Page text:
It's not only the sex trafficking, it's also the trafficking in persons that are seeking to come to our country illegally, simply to provide a better way of life for their families back home, their children, because they know that they might be able to provide a better opportunity for their families back home by coming here to the United States. And you have these coyotes, as the President has talked about, who illegally smuggle people into this country. That's something that we're focused on when it comes to enforcing our borders. That's why one of the President's top priorities on his agenda is taking steps to strengthen our border enforcement and to move forward on comprehensive immigration reform, because people have lost their lives needlessly and we've got to do more to enforce our borders, as well as to move forward on other initiatives to improve our immigration system. We need a more practical and realistic immigration system to address these problems.
Q At that meeting at Camp David, the President, Harriet Miers and Andrew Card talked about steps that would be taken -- does that mean there's going to be something in addition to the ethics --
MR. McCLELLAN: No, he was -- thank you for the opportunity to talk further about that. What the President directed them to do at Camp David was to move forward on the action that is taking place this week and next week, as well.
Q But, I mean, the steps being taken -- so that's it, just the classes?
MR. McCLELLAN: If you're asking me to limit the President's ability to make decisions that he deems are appropriate, I'm not going to do that. But this is the action that directed to be taken last week at Camp David.
Q Scott, is anyone in the White House exempt from participating in these and --
MR. McCLELLAN: No, it's a mandatory session.
Q Would the Vice President have to attend?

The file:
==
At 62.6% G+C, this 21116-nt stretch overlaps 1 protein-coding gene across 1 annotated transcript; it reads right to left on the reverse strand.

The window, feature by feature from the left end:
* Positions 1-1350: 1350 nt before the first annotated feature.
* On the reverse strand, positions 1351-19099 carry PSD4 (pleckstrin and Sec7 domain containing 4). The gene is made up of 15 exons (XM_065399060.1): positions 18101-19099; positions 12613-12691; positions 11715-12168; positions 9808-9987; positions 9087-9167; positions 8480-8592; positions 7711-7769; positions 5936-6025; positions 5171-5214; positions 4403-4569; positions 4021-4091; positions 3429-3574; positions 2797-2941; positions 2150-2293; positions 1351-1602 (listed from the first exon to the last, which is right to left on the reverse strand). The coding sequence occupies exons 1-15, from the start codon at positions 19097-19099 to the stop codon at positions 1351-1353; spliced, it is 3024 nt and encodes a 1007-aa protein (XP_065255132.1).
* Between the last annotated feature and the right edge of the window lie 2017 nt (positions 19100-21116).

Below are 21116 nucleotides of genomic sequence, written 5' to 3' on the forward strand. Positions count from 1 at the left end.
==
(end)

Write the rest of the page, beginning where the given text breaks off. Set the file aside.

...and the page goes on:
MR. McCLELLAN: It's mandatory for all White House staff. That's who it's for.
Q And he's considered staff?
MR. McCLELLAN: No, he's considered the Vice President. (Laughter.)
Q So he does not have to attend?
MR. McCLELLAN: All White House staff is required to participate in these sessions.
Q Scott, if that is a refresher course, the initial time that they took this class, was there any kind of statement that people had to sign saying they understood what they had been trained or taught --
MR. McCLELLAN: Well, when you go through the clearance process to receive classified clearances, or security clearances, you have to sign information and you go through detailed briefings.
Q And is there a portion in this training that says there are consequences if you don't follow the rules, if you don't follow these procedures --
MR. McCLELLAN: As I indicated at the beginning, everybody at the White House understands what's expected of them.
Q And they acknowledge that in a statement? Is that true?
MR. McCLELLAN: No, I'm not going to get into talking about everything that has to be signed when you go through a classified briefing on security clearances. But you do have to sign forms when you attend those briefings.
Q Saying that you understand the rules and the regulations, and that type of thing, and the training -- that you've taken this training and you understand the consequences?
MR. McCLELLAN: Well, this is relating to classified security clearances, and that's all I'll say on it, and it's what I just said.
Q Scott, two on Australia and France. First of all, on the Australian arrests, has the U.S. coordinated with them, and is this as a result of Australia's cooperation with the United States?
MR. McCLELLAN: That's something that you ought to direct to Australian authorities. They've talked about it and you can check with our law enforcement authorities to see if there's any additional information. I'll be glad to check on that, as well.
Q Are you pleased with Australia's actions? Do you have any comment?
MR. McCLELLAN: Well, they're a good partner in the global war on terrorism, and they have been pursuing individuals who seek to do harm to their citizens. And they've announced some of the steps that they've taken and some of the results of those steps. I don't have any additional information on it at this point, other than what they have said publicly, Connie.
Q On the French riots, do you have any message for the French, and for Europe, in general, in light of these riots? And should Americans be encouraged to go to France and other countries which might --
MR. McCLELLAN: Well, Americans should always look to the guidance put out by our State Department in terms of travel, wherever they are traveling. It provides information regarding any security precautions or warnings that they should heed. And beyond that, you ought to talk to France about the steps they're taking to address that.
Go ahead, April.
Q Scott, the President was asked about an apology to the Wilson family, and he did not answer it. And if -- I'm wondering if that non-answer goes to the fact that an apology would be under review right now from the administration.